Despite his concerns, in July 1838 Darwin concluded that he would “Marry-Marry-Marry” and six months later he and Emma Wedgwood were married at Maer in Staffordshire. So, what was it that drove Darwin to take the plunge? While he and Emma were clearly very much in love,  if we take into account his burning desire to have the “freedom to go where one liked” and the specific timing of his decision to marry Emma (he had, after all, known her since birth) it seems that forces other than romantic interest were at work.

Darwin’s turmoil reminds us of the cultural pressures under which young, middle class men laboured in the early nineteenth century. While historians have discussed at length the impact that ‘Victorian domestic ideology’ had on middle class women, far less has been said about its impact on men.[1] In sacrificing some of his personal aspirations in order to have “Children”, “a constant companion” and “[a] Home”, Darwin met the expectations of a culture in which masculinity was measured not just by a man’s public professional achievements but also by his private familial accomplishments. While as a woman Emma was never afforded the freedom to decide whether or not to marry, Darwin’s private musings remind us nonetheless that it wasn’t only women who were subject to the restrictions of Victorian cultural mores.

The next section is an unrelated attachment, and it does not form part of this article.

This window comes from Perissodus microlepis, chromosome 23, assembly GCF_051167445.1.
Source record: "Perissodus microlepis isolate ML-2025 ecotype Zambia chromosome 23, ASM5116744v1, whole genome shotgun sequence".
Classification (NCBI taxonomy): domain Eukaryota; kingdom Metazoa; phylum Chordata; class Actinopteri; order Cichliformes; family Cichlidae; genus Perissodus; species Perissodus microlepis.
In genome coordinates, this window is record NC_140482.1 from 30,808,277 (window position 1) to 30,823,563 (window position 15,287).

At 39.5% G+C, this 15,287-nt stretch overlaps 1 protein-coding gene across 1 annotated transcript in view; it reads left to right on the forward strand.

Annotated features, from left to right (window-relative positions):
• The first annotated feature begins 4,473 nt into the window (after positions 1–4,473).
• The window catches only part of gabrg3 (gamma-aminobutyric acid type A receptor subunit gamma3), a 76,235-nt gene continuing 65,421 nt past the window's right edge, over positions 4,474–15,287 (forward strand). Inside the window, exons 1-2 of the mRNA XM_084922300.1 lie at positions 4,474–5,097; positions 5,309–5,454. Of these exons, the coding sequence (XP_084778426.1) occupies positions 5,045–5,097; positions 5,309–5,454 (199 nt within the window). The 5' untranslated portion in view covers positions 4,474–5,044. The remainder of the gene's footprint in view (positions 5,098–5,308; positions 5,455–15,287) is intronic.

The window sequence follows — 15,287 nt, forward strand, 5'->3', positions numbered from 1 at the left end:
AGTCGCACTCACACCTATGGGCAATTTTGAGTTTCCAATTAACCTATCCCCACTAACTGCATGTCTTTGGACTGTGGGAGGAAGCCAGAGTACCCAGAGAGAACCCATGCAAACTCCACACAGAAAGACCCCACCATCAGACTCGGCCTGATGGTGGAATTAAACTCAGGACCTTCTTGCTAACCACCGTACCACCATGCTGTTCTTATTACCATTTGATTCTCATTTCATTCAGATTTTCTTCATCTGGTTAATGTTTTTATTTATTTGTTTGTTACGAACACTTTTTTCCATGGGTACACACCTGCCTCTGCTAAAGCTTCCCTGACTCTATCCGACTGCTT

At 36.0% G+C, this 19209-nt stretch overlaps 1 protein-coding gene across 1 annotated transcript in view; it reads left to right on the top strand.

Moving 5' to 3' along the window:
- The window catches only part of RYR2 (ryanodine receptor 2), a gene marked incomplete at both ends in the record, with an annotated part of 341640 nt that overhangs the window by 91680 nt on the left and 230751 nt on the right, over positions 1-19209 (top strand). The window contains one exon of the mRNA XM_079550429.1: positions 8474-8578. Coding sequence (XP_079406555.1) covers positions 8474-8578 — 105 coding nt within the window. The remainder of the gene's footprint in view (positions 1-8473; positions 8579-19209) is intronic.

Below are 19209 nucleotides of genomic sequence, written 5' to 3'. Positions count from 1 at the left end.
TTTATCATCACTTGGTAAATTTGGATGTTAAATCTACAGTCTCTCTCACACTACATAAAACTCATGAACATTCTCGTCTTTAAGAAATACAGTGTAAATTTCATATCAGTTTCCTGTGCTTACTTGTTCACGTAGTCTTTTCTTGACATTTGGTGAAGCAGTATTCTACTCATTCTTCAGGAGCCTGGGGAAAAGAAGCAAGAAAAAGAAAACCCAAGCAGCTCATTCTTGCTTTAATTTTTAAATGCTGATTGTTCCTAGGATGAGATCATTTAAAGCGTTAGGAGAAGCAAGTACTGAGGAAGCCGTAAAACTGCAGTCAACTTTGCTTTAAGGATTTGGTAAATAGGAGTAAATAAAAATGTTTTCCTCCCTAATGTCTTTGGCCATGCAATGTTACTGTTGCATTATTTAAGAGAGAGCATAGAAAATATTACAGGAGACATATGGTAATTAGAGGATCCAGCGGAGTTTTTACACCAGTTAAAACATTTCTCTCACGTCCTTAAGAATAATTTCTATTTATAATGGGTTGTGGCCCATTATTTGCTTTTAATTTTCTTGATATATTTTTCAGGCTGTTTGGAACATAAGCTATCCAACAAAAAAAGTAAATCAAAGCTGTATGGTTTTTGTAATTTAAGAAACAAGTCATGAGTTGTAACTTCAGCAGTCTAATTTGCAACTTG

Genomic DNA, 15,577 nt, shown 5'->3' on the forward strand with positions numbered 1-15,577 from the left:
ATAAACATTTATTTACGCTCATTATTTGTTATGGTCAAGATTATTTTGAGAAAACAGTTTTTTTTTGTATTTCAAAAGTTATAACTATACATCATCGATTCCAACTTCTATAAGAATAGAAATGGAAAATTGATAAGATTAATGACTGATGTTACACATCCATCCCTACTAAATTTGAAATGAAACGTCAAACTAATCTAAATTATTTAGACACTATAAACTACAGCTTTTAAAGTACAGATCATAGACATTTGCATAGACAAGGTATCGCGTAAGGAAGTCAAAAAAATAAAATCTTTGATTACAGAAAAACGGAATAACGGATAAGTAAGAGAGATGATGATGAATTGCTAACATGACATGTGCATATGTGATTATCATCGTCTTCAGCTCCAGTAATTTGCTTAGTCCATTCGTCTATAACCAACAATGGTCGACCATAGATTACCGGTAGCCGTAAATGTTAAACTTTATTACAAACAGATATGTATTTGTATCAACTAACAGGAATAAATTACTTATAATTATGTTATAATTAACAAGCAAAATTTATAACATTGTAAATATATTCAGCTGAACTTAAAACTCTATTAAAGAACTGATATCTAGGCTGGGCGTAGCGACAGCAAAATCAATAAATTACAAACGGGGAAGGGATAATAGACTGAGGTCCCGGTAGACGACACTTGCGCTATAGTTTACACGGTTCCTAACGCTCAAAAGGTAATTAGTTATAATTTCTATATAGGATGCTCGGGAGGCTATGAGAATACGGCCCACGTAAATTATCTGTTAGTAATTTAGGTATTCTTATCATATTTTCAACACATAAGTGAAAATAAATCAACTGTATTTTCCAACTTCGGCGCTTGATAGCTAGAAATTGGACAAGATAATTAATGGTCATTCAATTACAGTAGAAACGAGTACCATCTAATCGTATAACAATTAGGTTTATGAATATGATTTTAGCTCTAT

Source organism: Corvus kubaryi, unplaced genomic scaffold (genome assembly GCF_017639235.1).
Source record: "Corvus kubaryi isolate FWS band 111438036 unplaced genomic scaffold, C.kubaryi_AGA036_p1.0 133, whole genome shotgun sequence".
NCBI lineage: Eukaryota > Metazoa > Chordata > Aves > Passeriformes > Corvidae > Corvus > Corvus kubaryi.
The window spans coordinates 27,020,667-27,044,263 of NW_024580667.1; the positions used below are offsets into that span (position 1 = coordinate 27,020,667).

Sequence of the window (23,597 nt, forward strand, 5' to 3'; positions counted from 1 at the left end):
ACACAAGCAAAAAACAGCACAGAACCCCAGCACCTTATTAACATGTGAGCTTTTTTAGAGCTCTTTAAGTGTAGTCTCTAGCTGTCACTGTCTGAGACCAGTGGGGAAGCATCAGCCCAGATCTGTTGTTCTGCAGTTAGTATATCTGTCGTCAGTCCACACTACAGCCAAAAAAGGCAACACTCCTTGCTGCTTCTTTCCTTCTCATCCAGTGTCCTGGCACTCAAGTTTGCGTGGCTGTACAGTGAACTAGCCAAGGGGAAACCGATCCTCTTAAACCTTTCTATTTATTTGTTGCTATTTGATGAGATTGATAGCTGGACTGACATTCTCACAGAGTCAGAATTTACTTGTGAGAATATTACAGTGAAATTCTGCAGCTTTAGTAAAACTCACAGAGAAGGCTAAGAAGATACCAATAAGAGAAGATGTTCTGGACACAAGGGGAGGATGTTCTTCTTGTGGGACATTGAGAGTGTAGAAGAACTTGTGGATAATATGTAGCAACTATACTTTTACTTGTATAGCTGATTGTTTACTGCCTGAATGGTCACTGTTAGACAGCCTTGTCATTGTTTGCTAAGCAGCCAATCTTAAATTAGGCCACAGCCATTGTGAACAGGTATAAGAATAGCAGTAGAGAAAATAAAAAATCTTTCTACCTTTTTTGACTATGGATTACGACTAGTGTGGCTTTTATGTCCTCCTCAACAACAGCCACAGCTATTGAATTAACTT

[1] See L. Davidoff & C. Hall, Family Fortunes: Men and women of the English middle class, 1780 – 1850 (London, 1987) and M. Roper & J. Tosh (eds.), Manful Assertions: Masculinities in Britain since 1800 (London, 1991).